Meaningful work is deeply personal; individuals must believe their actions make a difference or serve something they view as important. SNFs present a unique opportunity to bond with residents while providing care to those who need it. Leaders should acknowledge these relationships and celebrate staff contributions to quality-of-care outcomes. By reinforcing the impact staff have, leaders can cultivate meaning in the work environment.

Make Time to Inspire the SNF’s Vision and Mission in Staff

Leaders may find themselves focusing on problems and addressing staff only when tasks are incomplete. While resolving issues with staff performance is an essential management responsibility, this is not the only time staff should interact with leadership. Staff want to know what direction the SNF aspires to go—the vision—and the SNF’s mission—the purpose of the SNF. Leaders should diligently and intentionally communicate with staff in a way that reinforces realizing those aspirations and purpose. Staff need to know their responsibilities are more profound than simply completing tasks; they need to be inspired by how their role contributes to achieving the vision and mission.

Invest in Staff Education

While regulatory compliance is important, if the goal of educating staff is avoiding citations, leaders are missing the opportunity to show they value staff and prioritize individuals’ development. To demonstrate this perspective, invest in the staff’s professional development. Provide education staff need to advance their knowledge and cultivate skills they can use to fulfill their roles’ responsibilities. Not only does this send the message that staff are valued, but it can also improve the quality of care and services for residents.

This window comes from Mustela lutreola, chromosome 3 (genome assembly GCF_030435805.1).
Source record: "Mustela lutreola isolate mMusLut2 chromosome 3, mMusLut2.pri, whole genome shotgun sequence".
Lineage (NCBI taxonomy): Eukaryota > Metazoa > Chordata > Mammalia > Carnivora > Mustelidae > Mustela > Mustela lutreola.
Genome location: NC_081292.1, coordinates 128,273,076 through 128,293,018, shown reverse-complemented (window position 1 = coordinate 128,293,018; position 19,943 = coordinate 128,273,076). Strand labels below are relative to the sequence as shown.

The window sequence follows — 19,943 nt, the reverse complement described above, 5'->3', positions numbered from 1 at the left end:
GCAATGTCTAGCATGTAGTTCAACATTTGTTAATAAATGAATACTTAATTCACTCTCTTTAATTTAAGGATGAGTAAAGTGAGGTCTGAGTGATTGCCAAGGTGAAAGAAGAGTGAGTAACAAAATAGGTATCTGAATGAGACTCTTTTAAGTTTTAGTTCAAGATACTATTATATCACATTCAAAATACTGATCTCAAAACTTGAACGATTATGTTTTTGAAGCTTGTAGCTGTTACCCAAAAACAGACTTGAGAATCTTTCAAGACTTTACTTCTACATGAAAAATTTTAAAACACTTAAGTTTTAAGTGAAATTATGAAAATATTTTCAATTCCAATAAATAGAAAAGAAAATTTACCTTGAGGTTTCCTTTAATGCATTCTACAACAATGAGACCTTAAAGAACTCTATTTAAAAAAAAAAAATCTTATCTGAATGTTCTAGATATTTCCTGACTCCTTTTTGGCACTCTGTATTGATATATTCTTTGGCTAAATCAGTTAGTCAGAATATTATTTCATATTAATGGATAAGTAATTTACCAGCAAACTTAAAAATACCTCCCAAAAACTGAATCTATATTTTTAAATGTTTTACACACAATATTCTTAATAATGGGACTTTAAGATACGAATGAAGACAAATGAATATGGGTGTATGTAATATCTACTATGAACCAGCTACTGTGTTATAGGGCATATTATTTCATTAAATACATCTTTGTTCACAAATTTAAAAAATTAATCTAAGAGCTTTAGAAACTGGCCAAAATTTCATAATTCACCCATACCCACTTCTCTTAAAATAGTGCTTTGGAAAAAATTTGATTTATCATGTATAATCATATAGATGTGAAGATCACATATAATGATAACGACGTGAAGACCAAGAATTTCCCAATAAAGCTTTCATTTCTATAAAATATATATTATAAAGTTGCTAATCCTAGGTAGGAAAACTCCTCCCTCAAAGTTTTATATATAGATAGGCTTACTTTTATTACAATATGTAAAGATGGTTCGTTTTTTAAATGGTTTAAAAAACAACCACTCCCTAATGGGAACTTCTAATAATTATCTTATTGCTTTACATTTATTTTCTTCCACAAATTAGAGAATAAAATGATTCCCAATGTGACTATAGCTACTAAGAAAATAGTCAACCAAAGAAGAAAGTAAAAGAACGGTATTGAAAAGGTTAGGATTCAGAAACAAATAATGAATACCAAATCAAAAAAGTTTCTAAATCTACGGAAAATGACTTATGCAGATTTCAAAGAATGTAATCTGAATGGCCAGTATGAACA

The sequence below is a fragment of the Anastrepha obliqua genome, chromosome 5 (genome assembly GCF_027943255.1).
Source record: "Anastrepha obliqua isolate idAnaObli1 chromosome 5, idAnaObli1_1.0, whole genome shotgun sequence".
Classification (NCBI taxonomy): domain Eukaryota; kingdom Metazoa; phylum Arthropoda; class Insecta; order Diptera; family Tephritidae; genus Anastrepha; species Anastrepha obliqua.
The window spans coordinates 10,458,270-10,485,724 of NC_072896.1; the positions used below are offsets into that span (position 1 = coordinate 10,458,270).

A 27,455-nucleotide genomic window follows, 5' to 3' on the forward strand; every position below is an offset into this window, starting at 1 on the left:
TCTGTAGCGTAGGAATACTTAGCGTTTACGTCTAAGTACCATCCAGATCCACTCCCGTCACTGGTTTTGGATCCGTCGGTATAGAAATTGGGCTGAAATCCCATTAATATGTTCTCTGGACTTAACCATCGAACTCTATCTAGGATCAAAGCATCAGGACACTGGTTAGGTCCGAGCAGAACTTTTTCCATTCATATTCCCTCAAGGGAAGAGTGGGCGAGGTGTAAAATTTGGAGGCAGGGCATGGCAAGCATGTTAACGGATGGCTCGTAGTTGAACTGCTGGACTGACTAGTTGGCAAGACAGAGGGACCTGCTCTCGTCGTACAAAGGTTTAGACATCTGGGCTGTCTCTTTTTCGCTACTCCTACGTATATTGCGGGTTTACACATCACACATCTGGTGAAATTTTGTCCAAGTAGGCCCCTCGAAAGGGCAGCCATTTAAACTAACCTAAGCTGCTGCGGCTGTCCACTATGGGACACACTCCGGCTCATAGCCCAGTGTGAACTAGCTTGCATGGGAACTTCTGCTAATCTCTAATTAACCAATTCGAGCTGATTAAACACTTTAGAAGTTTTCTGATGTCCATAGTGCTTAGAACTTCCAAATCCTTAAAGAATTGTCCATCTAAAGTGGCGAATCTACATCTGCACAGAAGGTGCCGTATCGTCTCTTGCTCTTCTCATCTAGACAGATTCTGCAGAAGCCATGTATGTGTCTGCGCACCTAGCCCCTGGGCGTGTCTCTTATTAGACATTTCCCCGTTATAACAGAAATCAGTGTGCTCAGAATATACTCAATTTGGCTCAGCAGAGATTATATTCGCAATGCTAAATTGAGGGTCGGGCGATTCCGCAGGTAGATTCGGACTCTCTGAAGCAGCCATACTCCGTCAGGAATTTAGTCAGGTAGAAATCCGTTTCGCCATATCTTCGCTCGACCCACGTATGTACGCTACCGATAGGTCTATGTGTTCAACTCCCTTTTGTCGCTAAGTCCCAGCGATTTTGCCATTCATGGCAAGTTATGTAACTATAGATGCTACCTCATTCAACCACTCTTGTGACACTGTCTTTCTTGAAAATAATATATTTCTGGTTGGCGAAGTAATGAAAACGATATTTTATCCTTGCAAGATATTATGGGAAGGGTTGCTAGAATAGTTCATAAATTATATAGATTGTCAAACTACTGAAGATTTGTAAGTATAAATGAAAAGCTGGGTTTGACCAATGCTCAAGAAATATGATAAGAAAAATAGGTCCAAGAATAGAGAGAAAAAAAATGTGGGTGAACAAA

Align Staff Education with Processes and Policies

Ensure that staff competence equals compliance. When staff become competent performing a skill, but bad processes mean that even outstanding performance does not lead to compliance, they often feel defeated and perceive that leaders don’t care about the quality of their performance. Leaders are responsible for designing processes that allow staff to consistently apply the skills they are competent in, but leaders must ensure that staff doing so are compliant; following the SNF’s policies should lead to compliance with the regulations. Staff feel confident when they are empowered to do their best, providing quality care and services to residents.

Involve Staff in Quality Improvement

To keep staff engaged through accountability, encourage them to take ownership of results, including those that show achievement or progress. Keep staff informed of progress made and reinforce their contributions by sharing goals and correlating performance data. For example, discussing resident satisfaction scores for nursing care with nurses and certified nursing assistants encourages them to take credit for a job well done and allows leaders to give kudos for excellent care. When the data indicates a decline, seek insight from staff to understand what is not working well; they may be best positioned to identify barriers to quality.

Furthermore, employ their solutions to overcome the barriers. When leaders solicit and apply staff feedback, it reinforces that all staff are expected to produce solutions and that leadership values them for doing so.


Alexis RoamSNFs that value staff as customers can not only attract and retain a workforce but also thrive in a value-based market. During an unprecedented staffing crisis, it is even more critical to embrace staff as customers; seize every opportunity to delight them and strengthen the relationship.

Alexis Roam, MSN, RN-BC, CPHQ, DNS-MT, QCP-MT, Curriculum Development Specialist for the American Association of Post-Acute Care Nursing (AAPACN).